Sunday, February 10, 2013

Fiscal Austerity is Happening Now

Ryan Avent notes that fiscal austerity is happening now:
[T]he record shows that total federal government outlays were 25.2% of GDP in 2009, 24.1% of GDP in 2011, and 22.8% in 2012...Both outlays and receipts are, as a share of GDP, below pre-crisis level... the "austerity" of 2011-2012 wasn't "austerity" but austerity. Federal government spending fell by a meaningful share of GDP over that period. So did federal government employment, which dropped by 31,000 jobs in 2011 and 45,000 jobs in 2012. What's more, we have good reason to believe that these cuts entailed positive multipliers above those we'd observe in normal times. You don't have to take the IMF's word for it; even stimulus sceptics like Valerie Ramey find that multipliers may sometimes be above normal, and above one, during periods of economic slack.
This is exactly the case that I have been making. And apparently so has Goldman Sachs. The only additional point I have stressed is that despite this austerity happening at a time of high unemployment and a large output gap, a slowdown in aggregate demand growth has failed to materialize. This does not mean fiscal policy multipliers are small--they may be large--but only that the Fed has been offsetting the drag created by the fiscal austerity.  And to boot, it has done so in an environment where the short-term interest rate is up against the zero-lower bound (ZLB). Monetary policy, therefore, is not out of ammunition at the ZLB, as I noted in my last post on this issue.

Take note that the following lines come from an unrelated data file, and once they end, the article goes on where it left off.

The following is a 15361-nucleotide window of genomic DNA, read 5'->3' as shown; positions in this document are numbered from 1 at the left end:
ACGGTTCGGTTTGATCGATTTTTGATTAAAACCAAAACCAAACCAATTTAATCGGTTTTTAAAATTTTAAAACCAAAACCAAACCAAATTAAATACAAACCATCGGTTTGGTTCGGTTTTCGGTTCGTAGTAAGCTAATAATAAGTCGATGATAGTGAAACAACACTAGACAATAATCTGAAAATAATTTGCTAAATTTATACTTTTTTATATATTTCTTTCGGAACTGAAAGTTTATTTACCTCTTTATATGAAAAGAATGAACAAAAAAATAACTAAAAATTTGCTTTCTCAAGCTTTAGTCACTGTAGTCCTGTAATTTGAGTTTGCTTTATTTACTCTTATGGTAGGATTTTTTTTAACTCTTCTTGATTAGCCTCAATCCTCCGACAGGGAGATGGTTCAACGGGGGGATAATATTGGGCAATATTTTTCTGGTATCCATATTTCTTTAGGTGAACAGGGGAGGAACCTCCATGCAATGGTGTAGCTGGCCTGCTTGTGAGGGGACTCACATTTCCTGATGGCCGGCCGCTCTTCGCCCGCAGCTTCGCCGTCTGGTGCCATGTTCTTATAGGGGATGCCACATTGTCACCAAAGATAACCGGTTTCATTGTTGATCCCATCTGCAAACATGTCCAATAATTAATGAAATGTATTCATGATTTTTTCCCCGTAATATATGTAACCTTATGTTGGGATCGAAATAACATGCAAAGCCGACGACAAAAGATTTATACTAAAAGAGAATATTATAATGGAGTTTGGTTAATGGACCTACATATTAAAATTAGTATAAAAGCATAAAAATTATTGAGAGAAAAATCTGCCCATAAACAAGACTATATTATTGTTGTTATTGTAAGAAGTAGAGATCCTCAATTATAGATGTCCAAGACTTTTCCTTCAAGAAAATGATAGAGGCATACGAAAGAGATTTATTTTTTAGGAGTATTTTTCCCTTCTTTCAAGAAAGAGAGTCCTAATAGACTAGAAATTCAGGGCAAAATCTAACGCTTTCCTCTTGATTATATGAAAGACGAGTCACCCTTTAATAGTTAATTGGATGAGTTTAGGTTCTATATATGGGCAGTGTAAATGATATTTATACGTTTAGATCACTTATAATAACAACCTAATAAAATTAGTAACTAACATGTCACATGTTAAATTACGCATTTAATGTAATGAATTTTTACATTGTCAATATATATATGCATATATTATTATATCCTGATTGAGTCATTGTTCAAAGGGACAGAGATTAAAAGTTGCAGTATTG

Just to be thorough, below are some figures that demonstrate the fiscal austerity observed by Ryan Avent. First, here is total federal government expenditures in current dollars. It has stalled and gradually started to fall:


As a percent of NGDP, total federal government expenditures is steeply falling. Not exactly a Keynesian prescription for stable aggregate demand when the economy is far from full employment:


If we look at the federal government deficit, whether in dollars or as a percent of GDP, it too indicates increasing fiscal austerity given the ongoing slack in the economy. Recall that running a deficit is how the government takes "idle" private-sector savings and puts it to "productive" work. Less and less of this transformation is being done:


Finally, if we look at those components that make up the "G" in GDP (i.e. Y=C+I+G+NX) in inflation-adjusted terms we see that G has been unequivocally falling:


Now this fiscal austerity is mild compared to what is proposed to happen going forward. But it is still fiscal consolidation and given large fiscal multipliers--which are more plausible in periods of significant economic slack like today--we should at least see aggregate demand faltering over the past few years while this unfolded. But in fact, we see relatively stable aggregate demand growth, as measured by NGDP:


This remarkably stable NGDP growth path since 2009 has occurred despite the fiscal austerity (and a host of other negative economic shocks like the Eurozone crisis, China slowing, debt ceiling talks, and fiscal cliff) and only makes sense if the Fed has been offsetting the fiscal drag.  And again, it has been doing so in a ZLB environment. While the Fed's success here should be recognized, it is also apparent that the Fed has failed to restore NGDP to its pre-crisis trend. This failure to provide "catch-up" nominal spending growth is big black eye for the Fed and is why a NGDP level target is way overdue for the Fed.

P.S. Ramesh Ponnuru and I made a similar argument during the fiscal cliff debacle.

11 comments:

  1. David
    And at another point in time, despite rising interest rates AND fiscal consolidation, rgdp growth kept humming along!Just a reminder that MP is not about interest rate.
    http://thefaintofheart.wordpress.com/2013/02/08/what-if-the-liquidity-trap-is-a-myth/

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  2. Didn't the government just report a quarter of negative growth? I understand that that number is expected to be revised up a bit, but it will still turn out to be the worst quarter since 2009. So how do we get "stable aggregate demand" from that?